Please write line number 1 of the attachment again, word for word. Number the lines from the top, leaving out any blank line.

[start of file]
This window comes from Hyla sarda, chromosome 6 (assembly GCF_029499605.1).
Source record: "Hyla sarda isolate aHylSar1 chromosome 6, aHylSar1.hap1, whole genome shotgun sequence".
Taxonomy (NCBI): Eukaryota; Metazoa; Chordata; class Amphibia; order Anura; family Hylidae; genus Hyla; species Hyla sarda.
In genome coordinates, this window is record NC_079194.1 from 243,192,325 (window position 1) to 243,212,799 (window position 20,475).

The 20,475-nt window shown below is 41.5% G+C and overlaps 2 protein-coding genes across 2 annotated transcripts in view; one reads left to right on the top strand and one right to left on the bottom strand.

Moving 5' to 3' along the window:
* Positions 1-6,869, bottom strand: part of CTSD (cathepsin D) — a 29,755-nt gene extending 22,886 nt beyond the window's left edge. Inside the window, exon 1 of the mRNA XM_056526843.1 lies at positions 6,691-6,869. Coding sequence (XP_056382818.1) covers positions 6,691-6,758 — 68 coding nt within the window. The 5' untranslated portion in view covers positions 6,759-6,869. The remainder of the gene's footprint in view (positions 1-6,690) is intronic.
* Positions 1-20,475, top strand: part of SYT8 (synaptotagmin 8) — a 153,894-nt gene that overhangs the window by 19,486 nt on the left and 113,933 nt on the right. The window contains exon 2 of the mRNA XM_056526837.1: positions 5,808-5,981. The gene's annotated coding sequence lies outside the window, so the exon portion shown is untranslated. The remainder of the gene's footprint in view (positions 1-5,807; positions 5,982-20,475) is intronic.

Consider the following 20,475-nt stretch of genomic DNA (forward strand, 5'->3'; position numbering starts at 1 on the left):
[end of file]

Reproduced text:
This window comes from Hyla sarda, chromosome 6 (assembly GCF_029499605.1).